Here's how Google Chrome's new ad-blocker works

Here's how Google Chrome's new ad-blocker works

Here's how Google Chrome's new ad-blocker works

Users will see a notification when Chrome blocks ads, and can opt to view them if they want.

If it does, Chrome will cross-check the content on the page with data provided by the EasyList filter rules and its own AdSense and DoubleClick database to analyse whether anything correlates with ad-related URL patterns it holds. They are reportedly anxious that the responses gathered and other research conducted will apply neither to typical Google ads, nor to specific ones that run on its popular subsidiary YouTube.

On Thursday, Google Chrome, the most popular browser by a wide margin, began rolling out a feature that will block ads on sites that engage in particularly annoying behavior, such as automatically playing sound, or displaying ads that can't be dismissed until a certain amount of time has passed.

Following its test report in analysing ads across 100,000 websites in North America and Europe in June past year, the updated Chrome browser will evaluate websites based on a particular page and whether that page is serving any of the offending ad categories.

Chrome for mobile will be even more aggressive when it comes to blocking obnoxious ads.

The built-in ad blocker is now officially active, and it should turn browsing the web using Chrome into a more enjoyable experience. Users were also not keen on ads that have a countdown before they can be hidden.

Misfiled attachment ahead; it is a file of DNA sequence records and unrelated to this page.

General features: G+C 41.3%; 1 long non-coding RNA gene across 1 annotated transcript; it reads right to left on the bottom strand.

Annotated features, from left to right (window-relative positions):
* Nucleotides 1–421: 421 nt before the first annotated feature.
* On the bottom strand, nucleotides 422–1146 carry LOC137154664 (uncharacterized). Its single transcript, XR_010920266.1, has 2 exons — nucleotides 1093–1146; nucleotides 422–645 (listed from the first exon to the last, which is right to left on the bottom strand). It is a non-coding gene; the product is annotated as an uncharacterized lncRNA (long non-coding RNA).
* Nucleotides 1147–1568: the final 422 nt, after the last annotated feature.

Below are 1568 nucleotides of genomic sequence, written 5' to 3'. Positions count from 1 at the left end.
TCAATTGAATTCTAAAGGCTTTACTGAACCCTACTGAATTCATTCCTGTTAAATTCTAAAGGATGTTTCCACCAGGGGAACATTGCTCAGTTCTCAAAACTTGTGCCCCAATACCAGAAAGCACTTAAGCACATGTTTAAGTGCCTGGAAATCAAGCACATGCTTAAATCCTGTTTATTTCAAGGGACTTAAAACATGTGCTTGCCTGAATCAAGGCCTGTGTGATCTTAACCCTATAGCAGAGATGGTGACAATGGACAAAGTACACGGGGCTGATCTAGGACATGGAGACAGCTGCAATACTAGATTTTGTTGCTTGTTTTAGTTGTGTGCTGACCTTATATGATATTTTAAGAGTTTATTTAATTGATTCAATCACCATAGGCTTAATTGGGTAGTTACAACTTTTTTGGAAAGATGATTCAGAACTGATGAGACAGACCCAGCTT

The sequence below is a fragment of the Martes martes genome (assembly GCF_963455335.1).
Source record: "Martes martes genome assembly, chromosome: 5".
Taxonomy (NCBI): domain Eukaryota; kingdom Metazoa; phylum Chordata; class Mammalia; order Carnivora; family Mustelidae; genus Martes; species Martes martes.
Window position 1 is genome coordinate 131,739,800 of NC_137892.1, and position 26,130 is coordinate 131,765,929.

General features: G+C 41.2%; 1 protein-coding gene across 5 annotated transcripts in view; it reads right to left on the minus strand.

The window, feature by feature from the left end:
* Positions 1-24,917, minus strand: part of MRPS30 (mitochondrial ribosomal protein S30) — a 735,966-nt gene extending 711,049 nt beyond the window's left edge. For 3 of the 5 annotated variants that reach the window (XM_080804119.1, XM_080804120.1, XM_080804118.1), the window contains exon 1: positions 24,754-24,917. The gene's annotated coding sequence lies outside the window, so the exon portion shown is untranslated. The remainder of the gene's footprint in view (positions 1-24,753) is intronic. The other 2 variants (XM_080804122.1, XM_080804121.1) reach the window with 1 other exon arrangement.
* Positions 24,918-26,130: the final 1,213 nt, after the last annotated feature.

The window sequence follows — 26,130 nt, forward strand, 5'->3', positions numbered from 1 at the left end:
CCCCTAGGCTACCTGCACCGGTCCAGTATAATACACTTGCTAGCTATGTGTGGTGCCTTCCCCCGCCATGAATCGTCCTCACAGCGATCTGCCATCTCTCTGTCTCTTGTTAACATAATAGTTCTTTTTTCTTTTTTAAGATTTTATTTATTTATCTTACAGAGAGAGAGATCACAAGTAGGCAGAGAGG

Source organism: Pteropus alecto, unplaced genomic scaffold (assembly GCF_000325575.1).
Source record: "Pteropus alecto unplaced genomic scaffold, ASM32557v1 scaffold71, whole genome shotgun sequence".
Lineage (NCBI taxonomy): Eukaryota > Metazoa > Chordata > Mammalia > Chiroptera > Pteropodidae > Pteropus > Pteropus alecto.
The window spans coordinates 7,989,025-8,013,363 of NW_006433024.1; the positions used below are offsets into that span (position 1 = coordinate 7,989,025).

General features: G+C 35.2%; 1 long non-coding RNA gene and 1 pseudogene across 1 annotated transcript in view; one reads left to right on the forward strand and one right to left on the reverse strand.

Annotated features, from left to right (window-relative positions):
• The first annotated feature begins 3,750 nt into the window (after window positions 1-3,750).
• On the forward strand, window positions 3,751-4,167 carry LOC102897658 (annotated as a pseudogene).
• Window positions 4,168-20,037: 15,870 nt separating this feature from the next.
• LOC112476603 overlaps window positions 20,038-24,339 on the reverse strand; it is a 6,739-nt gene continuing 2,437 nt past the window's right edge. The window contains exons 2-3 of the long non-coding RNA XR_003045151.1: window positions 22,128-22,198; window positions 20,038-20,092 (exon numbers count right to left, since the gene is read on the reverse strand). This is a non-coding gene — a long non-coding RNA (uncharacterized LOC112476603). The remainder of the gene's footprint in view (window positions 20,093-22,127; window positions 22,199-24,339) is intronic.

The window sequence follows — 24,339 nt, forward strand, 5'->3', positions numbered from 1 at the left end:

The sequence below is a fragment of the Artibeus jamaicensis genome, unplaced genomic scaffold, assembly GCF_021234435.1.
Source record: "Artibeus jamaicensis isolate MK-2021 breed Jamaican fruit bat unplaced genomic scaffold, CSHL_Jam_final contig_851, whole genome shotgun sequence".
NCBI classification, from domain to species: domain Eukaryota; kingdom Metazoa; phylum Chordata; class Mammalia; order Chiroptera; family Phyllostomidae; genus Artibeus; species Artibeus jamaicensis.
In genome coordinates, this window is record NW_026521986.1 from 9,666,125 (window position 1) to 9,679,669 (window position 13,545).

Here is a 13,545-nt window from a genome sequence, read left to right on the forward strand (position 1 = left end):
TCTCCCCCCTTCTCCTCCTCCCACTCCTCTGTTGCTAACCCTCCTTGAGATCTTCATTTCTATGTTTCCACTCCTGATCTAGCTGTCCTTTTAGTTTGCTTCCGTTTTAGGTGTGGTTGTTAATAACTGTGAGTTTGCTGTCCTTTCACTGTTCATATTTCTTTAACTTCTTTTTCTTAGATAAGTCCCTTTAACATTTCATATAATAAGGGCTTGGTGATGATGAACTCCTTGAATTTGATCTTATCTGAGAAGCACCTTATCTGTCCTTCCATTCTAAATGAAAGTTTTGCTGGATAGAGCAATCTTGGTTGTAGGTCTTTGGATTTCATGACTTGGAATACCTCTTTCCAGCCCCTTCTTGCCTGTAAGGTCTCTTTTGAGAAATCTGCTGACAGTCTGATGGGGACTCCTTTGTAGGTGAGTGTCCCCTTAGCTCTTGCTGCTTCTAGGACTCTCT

As part of the process, Chrome will remove ads from those sites that do not follow the Better Ads Standard.

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Google Chrome is one such browser that has an array of third-party ad-blocking extensions, but today (15 February) the team behind Chrome itself is launching the browser's third-party ad-blocker.

The Chrome browser is in use on approximately 60% of computers and mobile devices, according to statistics from Stat Counter, W3Counter and Net Applications. Rather, Google stressed its entire campaign is outlined by the guidelines formulated by the Coalition for Better Ads.

Google now controls about 75% of all search traffic on the web and in 2017, it commanded a 42% share of the US digital ad market, according to eMarketer. Further, ads on both desktop and mobile segments are being targeted.

The company subsequently developed a new and less intrusive ad format that solved the problem, Willig said. "So will Chrome block ads their ad team missed?"

The feature was finally rolled out yesterday, and although users seem excited, publishers and advertisers seem a tad anxious about how it will impact them. The industry agrees there should be standards, but many worry Google shouldn't be the one setting them.

Out of the websites violating Better Ads Standard, around 42% have fixed their issues as of Feb 12.

Google is finally putting an end to those rage-inducing advertisements that pop-up on your screen.

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